We now have the long-awaited, long-feared Online Safety Bill before the House of Commons. It is nowhere near as bad as the proposals which preceded it, though that is faint praise: past proposals were repulsive.
In 226 pages of dense-packed text, the Bill will lose you. It is badly written tortuous, self-contradictory, tautologous, recursive: it is written by those who do not know what they are talking about, to be sent out for administration by those who do not know what they are doing. That is just how new law works. A curse lies within its heart; OFCOM, whose name appears some 650 times. This is not law: it is command by apparatchiks.
The Bill is not the monster presaged by earlier consultations: it does not seek to ban all subjective harm and hand the power to do so to an easily bullied official. It narrows the scope of this intervention to actual illegality and children’s online safety, both of which are needed. Then again, the impenetrability of the Bill may hide more than it admits. There is also “Adults’ online safety”, which could in fact be used to ban anything, as far as anyone can tell.
“Harm” means psychological harm amounting to at least serious distress.
Nadine Dorries has praised the bill as liberal and assertive of free speech. I cannot imagine that she has read it. If she wanted to protect web users from actual online harm, if the Bill just did what she says, it would have been done on fewer than 10 pages, with no power to make codes and regulation, and just one line about OFCOM.
Instead, we have a civil servant’s wildest dream. He who controls OFCOM will control the web, and not just social media, but it can rope in all academic research, commercial marketing and information of any sort. Just thirty years ago, research was carried out on paper, in dusty libraries with whatever volumes a librarian thought to place there. The Web was created initially for academic research, but we could weirdly find ourselves in a position that the paper libraries are the better source again.
Trying to get into the guts, this Bill tries to pin the amorphous web into three categories of services: not “1”, “2” and “3” but “1“, “2A” and “2B“. (Those forest cultures said to have no numbers beyond two are perhaps more advanced than we thought.) Anyway, these three innumerate categories are of services all of which must be entered on an OFCOM register:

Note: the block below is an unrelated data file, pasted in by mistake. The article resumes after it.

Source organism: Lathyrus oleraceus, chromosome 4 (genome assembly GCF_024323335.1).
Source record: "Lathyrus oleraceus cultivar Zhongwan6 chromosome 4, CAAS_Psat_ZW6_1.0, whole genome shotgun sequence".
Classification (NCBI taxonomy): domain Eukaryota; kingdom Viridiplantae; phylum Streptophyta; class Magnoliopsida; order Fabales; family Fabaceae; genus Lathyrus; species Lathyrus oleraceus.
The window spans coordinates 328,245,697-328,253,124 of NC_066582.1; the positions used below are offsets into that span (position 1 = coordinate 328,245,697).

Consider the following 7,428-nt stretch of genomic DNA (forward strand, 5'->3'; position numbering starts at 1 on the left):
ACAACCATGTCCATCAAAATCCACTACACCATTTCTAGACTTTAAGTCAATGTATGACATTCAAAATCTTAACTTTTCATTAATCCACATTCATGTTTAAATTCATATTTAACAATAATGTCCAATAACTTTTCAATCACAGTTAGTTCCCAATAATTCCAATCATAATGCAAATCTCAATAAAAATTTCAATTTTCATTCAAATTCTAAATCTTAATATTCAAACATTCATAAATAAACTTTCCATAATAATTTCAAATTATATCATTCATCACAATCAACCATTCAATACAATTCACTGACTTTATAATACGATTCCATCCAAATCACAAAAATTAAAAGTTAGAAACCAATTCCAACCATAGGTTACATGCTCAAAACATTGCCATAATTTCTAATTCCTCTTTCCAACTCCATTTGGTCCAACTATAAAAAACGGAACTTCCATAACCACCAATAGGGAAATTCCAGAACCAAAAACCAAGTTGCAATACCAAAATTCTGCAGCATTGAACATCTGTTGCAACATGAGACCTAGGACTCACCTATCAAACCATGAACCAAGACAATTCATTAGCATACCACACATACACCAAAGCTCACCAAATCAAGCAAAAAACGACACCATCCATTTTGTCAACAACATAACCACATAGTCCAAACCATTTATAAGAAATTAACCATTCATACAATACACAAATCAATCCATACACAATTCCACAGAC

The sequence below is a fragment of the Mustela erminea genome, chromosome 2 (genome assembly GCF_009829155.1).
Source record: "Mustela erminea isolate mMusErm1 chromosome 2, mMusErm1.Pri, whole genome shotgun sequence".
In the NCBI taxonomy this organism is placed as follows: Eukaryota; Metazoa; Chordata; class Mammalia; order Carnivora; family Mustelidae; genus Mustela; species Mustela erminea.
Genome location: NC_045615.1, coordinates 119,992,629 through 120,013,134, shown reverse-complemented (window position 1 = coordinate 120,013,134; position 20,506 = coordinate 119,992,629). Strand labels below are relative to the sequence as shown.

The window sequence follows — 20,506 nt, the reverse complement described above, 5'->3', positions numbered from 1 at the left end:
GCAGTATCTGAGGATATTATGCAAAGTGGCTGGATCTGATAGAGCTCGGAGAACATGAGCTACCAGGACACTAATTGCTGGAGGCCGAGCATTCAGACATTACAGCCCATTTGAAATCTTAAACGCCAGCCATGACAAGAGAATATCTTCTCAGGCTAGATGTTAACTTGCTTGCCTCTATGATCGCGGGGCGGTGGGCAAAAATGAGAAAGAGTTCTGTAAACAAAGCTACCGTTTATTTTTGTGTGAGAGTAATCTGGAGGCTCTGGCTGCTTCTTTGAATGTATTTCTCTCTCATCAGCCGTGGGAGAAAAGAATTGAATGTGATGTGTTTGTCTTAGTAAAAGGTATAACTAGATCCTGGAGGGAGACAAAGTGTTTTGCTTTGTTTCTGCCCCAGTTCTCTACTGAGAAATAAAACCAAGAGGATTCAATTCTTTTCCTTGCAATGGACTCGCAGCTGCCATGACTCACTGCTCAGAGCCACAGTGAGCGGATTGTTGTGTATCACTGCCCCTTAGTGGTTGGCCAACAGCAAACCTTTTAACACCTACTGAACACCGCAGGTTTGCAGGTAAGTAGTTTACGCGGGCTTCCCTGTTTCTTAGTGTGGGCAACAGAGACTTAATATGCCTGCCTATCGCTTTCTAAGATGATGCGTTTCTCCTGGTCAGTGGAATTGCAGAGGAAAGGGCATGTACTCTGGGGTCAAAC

- “Category 1”: a regulated user-to-user service meeting “Category 1 threshold conditions”;
- “Category 2A”: a regulated search service or combined service meeting “Category 2A threshold conditions”;
- “Category 2B”: a regulated user-to-user service meeting “Category 2B threshold conditions”.
Lest you think these are defined, each refers to a preceding subsection, which refers to a Schedule for “threshold conditions”, which contains no definition but hands power to make the definitions to the Secretary of State. Yes – in two years’ time, your internet access could be controlled by Angela Rayner or Diane Abbott.
We have a key definition in Clause 2 that a “user-to-user service” means “an internet service by means of which content that is generated directly on the service by a user of the service, or uploaded to or shared on the service by a user of the service, may be encountered by another user, or other users, of the service.” That is everything on the worldwide web. It is intended to mean YouTube and those sites where teenagers upload indecent pictures, but what it actually covers is every website at all – all are created by users of the web. The DCMS could properly object that it s not intended, that there are exemptions etc, but I challenge them to interpret these. The Bill is keen on definitions, but every one is defined by reference to other definitions found scattered elsewhere in the Bill, each then defined by another, and some of which are, such as the key term “user” are, after several jumps about, found not to be defined at all.
This nonsense shames Parliament. An Act for online safety is needed, but this? Cut out 99% of it and start again, but otherwise dump it.